On Friday, Apple (AAPL) - Get Apple Inc. Reportreceived an official test permit from the California Department of Motor Vehicles, seeming to confirm the rumors that the secretive company was working on a self-driving car project.
According to Loup Ventures founder Gene Munster, the permit to test cars in California was not a surprise. "Friday's news of Apple's permit to test self-driving cars in California should not have come as much of a surprise given the poorly kept secret of Project Titan," he wrote in a note to investors on Monday morning.
While Apple has not officially confirmed its autonomous car efforts, the New York Timesreported in September that the company had laid off dozens of workers from its self-driving car project known as Project Titan. Then in December, Apple submitted the following statement to the National Highway Transportation Safety Administration: "The company is investing heavily in the study of machine learning and automation, and is excited about the potential of automated systems in many areas, including transportation."
The big question remaining is whether Apple is working on hardware for autonomous vehicles or just software, according to Munster. The current permit allows Apple to test self-driving technology in three 2015 Lexus RX 450h luxury hybrid sport utility vehicles.
Based on Apple's history, it likes to be in control of both the hardware and software sides of its products to create the best experience for customers, he noted. Examples include the Mac and the macOS, the iPod and iTunes program and the iPhone along with iOS. But sometimes Apple can't control everything.
"In an ideal world, Apple's car project would involve the company building the actual automobile, combining hardware and software," Munster wrote. "In reality, the complexity of designing and manufacturing a vehicle may push the company to integrate deeply with an automotive partner or partners in an effort more similar to the Apple TV -- plugging Apple's technology into an existing product."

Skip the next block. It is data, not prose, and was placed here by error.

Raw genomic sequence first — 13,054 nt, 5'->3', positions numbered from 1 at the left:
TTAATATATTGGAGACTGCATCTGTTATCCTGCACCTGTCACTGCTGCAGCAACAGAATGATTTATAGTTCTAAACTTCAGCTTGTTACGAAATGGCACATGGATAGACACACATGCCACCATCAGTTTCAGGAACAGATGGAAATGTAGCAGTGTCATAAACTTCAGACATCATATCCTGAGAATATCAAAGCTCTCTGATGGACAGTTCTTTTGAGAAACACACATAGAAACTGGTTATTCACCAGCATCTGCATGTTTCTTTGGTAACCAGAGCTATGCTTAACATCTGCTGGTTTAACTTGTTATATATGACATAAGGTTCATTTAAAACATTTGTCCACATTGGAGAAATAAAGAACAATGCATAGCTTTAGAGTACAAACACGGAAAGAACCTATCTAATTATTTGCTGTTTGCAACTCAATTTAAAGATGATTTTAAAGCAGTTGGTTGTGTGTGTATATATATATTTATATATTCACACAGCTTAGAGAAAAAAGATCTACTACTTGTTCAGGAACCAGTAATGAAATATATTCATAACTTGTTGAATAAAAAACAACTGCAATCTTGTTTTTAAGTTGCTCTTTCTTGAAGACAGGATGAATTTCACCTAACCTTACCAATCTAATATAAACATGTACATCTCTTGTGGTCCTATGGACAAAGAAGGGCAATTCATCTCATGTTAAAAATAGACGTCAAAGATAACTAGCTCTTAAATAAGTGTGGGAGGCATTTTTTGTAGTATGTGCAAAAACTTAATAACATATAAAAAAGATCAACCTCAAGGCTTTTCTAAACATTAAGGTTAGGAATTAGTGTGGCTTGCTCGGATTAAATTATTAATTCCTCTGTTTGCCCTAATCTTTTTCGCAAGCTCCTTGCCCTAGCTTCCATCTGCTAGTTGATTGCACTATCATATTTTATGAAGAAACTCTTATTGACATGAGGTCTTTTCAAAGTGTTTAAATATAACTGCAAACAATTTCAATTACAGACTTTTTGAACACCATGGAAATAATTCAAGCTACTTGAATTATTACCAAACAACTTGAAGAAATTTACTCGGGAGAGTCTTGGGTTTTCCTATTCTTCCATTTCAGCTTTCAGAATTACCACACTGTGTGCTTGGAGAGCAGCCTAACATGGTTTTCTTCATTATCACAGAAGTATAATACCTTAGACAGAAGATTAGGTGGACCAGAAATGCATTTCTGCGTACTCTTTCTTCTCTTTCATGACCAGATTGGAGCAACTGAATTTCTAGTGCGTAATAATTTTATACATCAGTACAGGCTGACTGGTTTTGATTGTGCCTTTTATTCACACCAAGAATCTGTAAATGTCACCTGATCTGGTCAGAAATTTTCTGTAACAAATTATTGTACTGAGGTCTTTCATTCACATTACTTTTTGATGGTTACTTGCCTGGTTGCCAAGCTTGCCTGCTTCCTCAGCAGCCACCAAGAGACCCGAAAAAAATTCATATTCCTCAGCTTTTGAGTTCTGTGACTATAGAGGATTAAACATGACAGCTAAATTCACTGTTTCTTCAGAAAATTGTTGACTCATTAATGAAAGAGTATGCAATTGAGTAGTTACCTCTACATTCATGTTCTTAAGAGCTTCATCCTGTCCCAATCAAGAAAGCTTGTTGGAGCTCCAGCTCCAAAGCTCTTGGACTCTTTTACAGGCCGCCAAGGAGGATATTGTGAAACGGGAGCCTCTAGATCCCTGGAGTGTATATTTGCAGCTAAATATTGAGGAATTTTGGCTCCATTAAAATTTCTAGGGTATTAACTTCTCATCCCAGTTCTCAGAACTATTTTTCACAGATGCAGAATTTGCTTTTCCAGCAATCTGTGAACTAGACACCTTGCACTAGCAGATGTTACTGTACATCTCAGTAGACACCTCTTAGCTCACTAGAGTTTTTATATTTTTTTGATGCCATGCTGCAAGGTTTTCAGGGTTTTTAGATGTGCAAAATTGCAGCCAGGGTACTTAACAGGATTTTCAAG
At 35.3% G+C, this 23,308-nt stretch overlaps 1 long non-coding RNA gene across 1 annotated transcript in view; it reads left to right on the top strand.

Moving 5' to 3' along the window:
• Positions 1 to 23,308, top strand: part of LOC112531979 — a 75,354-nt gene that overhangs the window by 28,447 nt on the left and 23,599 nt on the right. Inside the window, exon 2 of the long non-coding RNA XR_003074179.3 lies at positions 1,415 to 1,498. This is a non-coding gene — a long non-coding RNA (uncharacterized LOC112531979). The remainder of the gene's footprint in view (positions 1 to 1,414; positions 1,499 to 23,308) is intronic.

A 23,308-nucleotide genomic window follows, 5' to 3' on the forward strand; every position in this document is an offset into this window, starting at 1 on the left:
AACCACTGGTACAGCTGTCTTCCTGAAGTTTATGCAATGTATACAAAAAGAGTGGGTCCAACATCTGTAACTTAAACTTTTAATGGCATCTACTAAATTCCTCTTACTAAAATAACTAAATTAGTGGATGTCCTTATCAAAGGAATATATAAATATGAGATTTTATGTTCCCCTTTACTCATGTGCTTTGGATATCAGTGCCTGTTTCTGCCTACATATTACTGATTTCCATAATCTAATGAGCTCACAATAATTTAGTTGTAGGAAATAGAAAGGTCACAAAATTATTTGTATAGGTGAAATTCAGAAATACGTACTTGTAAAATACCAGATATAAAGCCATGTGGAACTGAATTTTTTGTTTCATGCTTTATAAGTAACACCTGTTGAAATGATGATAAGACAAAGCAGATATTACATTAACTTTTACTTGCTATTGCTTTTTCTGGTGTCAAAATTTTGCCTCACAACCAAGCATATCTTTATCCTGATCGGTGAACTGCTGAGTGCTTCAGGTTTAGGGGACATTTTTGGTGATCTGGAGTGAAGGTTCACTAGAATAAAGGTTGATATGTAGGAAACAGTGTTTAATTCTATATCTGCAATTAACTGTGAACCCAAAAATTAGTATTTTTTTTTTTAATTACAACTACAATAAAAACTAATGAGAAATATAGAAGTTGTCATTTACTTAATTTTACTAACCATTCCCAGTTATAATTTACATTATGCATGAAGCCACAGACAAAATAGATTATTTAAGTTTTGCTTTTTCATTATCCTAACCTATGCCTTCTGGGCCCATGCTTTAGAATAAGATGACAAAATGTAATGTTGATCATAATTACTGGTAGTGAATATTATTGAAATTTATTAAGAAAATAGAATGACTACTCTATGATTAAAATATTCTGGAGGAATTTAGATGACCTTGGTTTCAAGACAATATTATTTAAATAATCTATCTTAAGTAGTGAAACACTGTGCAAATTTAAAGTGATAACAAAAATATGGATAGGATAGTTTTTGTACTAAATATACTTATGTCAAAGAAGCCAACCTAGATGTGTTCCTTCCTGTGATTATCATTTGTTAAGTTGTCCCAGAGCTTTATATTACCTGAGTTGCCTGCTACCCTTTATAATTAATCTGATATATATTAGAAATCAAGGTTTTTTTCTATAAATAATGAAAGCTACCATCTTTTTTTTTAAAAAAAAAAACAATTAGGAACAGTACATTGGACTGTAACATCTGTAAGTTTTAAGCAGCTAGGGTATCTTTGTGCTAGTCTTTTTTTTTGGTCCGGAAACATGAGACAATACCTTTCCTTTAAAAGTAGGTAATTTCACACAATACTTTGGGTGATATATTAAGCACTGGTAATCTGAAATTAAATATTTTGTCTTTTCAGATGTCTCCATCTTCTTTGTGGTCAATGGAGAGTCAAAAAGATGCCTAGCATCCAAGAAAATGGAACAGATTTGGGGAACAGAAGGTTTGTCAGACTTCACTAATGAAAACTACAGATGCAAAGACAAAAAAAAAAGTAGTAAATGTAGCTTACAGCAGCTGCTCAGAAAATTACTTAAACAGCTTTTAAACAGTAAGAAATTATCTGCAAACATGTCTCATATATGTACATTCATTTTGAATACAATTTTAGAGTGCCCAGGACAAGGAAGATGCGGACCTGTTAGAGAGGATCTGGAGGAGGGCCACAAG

On the one hand, Apple is perfectly set up to produce excellent autonomous software, Munster said. It can use iTunes and Apple Music for entertainment, Siri as a voice assistant, Apple Maps for navigation, the iPhone camera for image processing, Touch ID for security and the App Store for third-party software.
But the hardware story is much tougher for Apple and will likely require a manufacturing partner. "It is not a manufacturing company, but a design company," Munster said. Already, Apple uses Foxconn (FXCOF) and other manufacturing partners to build iPhones, iPads and Macs, so Apple may look to another company to build its autonomous vehicle hardware. Munster cited Austria-based car manufacturer Magna Steyr as a possibility here.
The time table for Apple's Project Titan is fairly long, considering a typical car design process takes five to seven years, Munster said. The quickest time table would still put Apple years away from a finished hardware design for the cars. "Apple is the best connected device maker in the world and the car is the biggest connected device in the world," he said. "There is a natural fit in the self-driving car market if Apple can figure out how to get past the challenges of making the hardware."
In addition, tech rivals Tesla (TSLA) - Get Tesla Inc Report and Alphabet's (GOOGL) - Get Alphabet Inc. Class A Report Google both have multi-year leads on Apple when it comes to developing self-driving car technology, Munster pointed out. But despite their leads, traditional car companies such as Ford (F) - Get Ford Motor Company Report and General Motors (GM) - Get General Motors Company Report might actually be the best positioned to take their autonomous car efforts to market in the coming years, according to a study released by Navigant Research in April. That's primarily because, like Apple, Tesla and Google don't have their own manufacturing plants already set up like Ford and General Motors do.